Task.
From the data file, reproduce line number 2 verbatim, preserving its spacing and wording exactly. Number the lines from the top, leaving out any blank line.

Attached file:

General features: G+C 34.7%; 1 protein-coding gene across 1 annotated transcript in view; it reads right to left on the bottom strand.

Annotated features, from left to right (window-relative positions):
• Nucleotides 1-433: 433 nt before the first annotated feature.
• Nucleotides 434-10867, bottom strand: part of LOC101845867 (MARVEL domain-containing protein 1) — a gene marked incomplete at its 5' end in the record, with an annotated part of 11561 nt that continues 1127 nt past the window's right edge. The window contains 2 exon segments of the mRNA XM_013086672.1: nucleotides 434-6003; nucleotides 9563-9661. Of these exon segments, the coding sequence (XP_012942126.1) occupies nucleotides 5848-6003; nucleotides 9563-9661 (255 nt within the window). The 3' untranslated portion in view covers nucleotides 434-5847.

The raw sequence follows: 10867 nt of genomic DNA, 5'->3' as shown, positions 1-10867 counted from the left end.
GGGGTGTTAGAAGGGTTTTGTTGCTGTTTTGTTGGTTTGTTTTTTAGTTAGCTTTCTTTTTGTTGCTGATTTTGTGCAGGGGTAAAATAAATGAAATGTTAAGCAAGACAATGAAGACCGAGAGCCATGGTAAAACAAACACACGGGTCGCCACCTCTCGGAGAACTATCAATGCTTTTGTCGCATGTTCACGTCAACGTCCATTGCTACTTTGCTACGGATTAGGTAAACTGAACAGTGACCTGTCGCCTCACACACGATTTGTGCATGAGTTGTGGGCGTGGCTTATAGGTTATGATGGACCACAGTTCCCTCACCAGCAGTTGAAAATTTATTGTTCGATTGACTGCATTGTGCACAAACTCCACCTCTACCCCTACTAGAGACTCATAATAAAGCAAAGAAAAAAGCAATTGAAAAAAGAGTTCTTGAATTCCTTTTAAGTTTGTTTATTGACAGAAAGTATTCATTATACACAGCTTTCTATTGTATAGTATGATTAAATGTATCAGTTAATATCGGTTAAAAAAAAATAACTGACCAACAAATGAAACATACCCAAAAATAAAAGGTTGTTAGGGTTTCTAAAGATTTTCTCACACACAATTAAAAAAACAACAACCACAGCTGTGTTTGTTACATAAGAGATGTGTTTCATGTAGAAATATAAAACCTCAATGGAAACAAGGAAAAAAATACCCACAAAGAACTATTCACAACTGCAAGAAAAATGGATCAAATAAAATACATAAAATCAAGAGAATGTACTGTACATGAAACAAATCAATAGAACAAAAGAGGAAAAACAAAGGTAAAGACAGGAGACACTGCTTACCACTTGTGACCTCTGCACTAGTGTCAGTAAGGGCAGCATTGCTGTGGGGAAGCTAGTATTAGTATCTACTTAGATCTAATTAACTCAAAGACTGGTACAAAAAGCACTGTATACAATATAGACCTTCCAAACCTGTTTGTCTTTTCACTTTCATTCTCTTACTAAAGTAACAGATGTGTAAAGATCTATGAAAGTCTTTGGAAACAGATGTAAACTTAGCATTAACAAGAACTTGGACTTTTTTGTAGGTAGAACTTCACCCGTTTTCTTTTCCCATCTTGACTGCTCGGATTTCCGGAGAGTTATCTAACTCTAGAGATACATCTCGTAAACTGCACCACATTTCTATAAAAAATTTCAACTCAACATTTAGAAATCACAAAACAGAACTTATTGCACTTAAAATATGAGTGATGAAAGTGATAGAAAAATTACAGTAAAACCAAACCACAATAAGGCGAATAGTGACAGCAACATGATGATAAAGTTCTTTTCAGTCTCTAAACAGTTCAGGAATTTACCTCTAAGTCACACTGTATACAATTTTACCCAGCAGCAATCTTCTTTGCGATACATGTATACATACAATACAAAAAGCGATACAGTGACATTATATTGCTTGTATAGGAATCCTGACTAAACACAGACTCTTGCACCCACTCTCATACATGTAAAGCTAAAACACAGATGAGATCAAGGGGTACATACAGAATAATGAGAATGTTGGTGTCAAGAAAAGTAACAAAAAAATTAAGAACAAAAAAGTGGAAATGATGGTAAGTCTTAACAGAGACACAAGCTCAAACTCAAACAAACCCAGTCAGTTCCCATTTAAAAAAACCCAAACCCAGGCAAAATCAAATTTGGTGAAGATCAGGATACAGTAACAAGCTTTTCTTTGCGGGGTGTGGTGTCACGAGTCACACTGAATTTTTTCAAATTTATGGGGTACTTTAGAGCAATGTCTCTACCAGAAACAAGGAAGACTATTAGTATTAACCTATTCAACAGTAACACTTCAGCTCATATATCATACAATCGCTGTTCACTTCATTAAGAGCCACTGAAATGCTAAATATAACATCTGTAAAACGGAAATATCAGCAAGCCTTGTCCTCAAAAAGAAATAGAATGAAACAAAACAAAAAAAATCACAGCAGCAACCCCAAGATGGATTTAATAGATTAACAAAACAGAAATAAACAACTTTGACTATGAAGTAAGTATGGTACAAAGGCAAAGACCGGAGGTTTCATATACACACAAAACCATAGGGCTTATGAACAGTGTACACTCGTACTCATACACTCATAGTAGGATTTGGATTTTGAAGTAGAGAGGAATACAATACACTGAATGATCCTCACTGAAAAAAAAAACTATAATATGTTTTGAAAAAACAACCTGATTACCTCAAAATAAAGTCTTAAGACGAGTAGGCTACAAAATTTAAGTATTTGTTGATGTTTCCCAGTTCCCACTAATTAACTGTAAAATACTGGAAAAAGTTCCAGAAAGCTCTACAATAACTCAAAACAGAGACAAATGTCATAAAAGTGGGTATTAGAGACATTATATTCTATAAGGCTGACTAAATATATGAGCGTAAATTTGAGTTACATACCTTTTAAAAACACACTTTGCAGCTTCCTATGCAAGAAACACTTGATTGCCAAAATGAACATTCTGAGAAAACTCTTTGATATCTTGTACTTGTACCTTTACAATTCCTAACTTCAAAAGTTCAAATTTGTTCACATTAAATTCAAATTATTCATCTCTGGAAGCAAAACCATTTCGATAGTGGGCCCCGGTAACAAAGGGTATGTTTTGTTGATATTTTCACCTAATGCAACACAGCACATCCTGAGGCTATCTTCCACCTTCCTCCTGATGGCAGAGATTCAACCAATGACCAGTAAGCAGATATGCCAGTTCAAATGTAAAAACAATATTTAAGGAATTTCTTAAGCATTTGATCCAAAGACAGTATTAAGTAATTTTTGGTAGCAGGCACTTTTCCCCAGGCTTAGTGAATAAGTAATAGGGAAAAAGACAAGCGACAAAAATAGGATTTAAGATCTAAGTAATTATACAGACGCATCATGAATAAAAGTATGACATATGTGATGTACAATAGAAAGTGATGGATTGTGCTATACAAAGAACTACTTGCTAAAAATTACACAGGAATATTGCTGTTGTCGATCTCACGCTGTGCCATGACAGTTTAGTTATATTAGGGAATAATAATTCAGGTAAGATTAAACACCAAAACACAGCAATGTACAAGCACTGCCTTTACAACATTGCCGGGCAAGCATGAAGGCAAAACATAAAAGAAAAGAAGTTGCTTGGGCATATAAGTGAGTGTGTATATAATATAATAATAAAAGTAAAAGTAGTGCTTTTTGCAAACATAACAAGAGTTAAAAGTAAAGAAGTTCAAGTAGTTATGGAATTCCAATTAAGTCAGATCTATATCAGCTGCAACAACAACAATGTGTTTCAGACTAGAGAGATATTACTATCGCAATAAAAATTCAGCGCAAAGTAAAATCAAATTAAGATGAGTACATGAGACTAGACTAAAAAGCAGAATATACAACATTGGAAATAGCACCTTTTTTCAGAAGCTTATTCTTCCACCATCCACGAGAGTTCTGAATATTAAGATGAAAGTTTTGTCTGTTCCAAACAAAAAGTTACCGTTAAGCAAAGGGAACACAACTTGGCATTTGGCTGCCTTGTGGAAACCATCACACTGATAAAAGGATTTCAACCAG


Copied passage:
Annotated features, from left to right (window-relative positions):